Notes to Marchand: Note: several tracks of this CD also appear on "Just organ tones" from 2014, some even in better quality.
Louis Marchand (1699-1732) was considered the foremost French improvisator during his lifetime, but because his improvisations could not be passed on to us, the current views on his work are formed by the few of his written compositions that have survived: 5 volumes of organ pieces, 4 of which belatedly published around year 1900 by A. Guilmant, and a few cembalo pieces kept at the Versailles museum and available on the National French Website. It is among these cembalo pieces that I found what looks like the memo that improvisers use to remember a few highlights they want to include in their performances. The first and last piece on the CD is based on this memo, starting with a verbatim rendering and then improvising.
Piece 4, 6 and 8 are from Marchand’s organ books, and track 9 is an improvisation over piece 8. Tracks 5 and 10 are rather free improvisations in the style of Marchand. He is said to have composed many other works, including a complete opera. A chest full of such compositions is listed in the inventory of his possessions made by the French authorities after his death, but when his publisher came to look for it, it was gone. A suspect for destroying the scores is his daughter, who after Marchand separated from his wife had been brought up by the mother to hate her father. Marchand had many sharp edges, such when he was employed by the king at Versailles Castle and the king withheld half his salary as alimony for the wife. Marchand played half a concert and then left, mumbling that his wife could play the rest! The king became rather angry and Marchand had to leave France for a while, which may be why his work was in a travelling chest. Marchand also said many negative things about the contemporary rival organists, such as Dandrieu (piece on track 2) and failed to show up at an organ contest with Johan Sebastian Bach (basis for the track 7 improvisation). Bach thought he was afraid to loose, but Marchand did not seem to doubt his master status, and it is more likely that the Versailles incidence forced him to cancel his trip to the Dresden contest (the main source for the above remarks is an article by André Pirro in “Sammelbände der Internationalen Musikgesellschaft, vol. 6, no. 1, pp. 136-159 from 1904).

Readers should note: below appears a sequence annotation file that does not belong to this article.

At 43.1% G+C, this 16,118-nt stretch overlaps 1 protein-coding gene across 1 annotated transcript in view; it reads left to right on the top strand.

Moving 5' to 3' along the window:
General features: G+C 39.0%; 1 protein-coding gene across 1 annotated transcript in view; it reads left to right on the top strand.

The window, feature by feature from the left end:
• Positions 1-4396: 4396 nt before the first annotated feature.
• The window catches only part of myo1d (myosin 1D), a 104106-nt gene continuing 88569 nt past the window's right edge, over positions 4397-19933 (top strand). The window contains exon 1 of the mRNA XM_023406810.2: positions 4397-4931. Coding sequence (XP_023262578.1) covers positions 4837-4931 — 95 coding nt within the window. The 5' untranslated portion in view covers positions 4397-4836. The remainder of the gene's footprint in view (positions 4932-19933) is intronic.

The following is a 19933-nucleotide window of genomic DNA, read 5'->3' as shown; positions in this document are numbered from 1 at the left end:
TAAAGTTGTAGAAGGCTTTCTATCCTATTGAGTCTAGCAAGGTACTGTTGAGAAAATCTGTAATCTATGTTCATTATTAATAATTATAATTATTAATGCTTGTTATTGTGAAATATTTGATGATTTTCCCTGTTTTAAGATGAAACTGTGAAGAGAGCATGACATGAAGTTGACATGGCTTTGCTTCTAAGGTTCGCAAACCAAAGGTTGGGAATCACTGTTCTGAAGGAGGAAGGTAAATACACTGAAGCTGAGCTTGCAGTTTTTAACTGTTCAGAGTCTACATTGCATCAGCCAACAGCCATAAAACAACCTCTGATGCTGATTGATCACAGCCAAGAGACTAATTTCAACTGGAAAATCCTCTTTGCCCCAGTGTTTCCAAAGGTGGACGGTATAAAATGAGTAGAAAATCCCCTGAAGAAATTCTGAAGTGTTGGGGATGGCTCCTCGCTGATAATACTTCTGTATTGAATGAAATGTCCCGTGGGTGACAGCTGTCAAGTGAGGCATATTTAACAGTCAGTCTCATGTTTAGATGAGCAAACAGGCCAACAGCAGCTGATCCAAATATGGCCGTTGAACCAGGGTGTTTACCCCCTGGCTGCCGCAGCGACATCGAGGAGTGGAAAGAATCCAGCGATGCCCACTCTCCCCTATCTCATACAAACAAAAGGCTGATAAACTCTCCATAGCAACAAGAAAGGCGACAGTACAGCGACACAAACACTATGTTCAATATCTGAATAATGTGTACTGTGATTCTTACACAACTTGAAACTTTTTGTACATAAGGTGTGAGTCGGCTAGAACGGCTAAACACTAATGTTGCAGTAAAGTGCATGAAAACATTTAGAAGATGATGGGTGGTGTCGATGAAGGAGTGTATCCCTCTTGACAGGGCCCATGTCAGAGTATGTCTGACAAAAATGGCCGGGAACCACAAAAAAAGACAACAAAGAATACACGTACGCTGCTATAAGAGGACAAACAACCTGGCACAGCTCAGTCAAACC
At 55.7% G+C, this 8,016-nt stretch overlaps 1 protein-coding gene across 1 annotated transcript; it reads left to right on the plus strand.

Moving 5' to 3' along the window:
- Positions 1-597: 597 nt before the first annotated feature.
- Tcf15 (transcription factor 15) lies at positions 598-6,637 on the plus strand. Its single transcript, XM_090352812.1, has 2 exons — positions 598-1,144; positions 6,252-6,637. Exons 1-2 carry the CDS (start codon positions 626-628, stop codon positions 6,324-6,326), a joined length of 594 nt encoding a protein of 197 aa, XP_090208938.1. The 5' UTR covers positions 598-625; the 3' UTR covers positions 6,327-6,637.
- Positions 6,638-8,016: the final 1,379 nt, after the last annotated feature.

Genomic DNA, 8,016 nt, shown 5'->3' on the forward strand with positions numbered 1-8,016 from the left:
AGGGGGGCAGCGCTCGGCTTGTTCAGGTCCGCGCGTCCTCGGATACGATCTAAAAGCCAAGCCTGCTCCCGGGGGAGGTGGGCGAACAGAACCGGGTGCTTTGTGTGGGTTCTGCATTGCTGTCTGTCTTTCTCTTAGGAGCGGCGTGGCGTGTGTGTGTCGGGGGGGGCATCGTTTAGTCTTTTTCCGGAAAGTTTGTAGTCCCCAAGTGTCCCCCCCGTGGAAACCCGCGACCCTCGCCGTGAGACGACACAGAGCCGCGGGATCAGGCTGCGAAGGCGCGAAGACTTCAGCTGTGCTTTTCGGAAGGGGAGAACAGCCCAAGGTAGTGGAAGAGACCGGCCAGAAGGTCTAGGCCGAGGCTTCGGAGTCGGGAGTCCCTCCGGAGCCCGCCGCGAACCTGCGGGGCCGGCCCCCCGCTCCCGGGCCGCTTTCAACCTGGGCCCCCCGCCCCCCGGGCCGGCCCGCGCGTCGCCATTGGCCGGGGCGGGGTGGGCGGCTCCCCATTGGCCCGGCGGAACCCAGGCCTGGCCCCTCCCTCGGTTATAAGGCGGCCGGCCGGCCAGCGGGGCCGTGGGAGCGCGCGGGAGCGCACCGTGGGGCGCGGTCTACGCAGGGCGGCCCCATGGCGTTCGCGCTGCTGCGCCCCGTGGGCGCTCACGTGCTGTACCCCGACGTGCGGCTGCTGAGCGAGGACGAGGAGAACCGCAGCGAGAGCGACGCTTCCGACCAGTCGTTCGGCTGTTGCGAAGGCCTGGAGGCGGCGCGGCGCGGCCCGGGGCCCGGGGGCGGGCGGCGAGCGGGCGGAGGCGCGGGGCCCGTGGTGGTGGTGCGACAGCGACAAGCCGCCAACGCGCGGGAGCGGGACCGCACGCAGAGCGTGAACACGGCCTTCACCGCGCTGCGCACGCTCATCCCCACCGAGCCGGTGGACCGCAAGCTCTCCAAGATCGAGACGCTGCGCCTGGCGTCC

Track 3 has little to do with Marchand, except that it is based on birdsong, which is also the interpretation of track 8 suggested by Carl Nielsen, who used the piece for a song called “ I know of a lark’s nest”.
Both Vejby and Søborg organs are mid-size instruments with 24 registers, distributed on three viz. two manuals plus a pedal claviature. The Søborg organ was made by the classical Danish organ builder Frobenius, while the Vejby organ is a modern construction with Spanish-style trumpet, vox humana and ranket voices en chamade (horizontal rather than vertical organ pipes).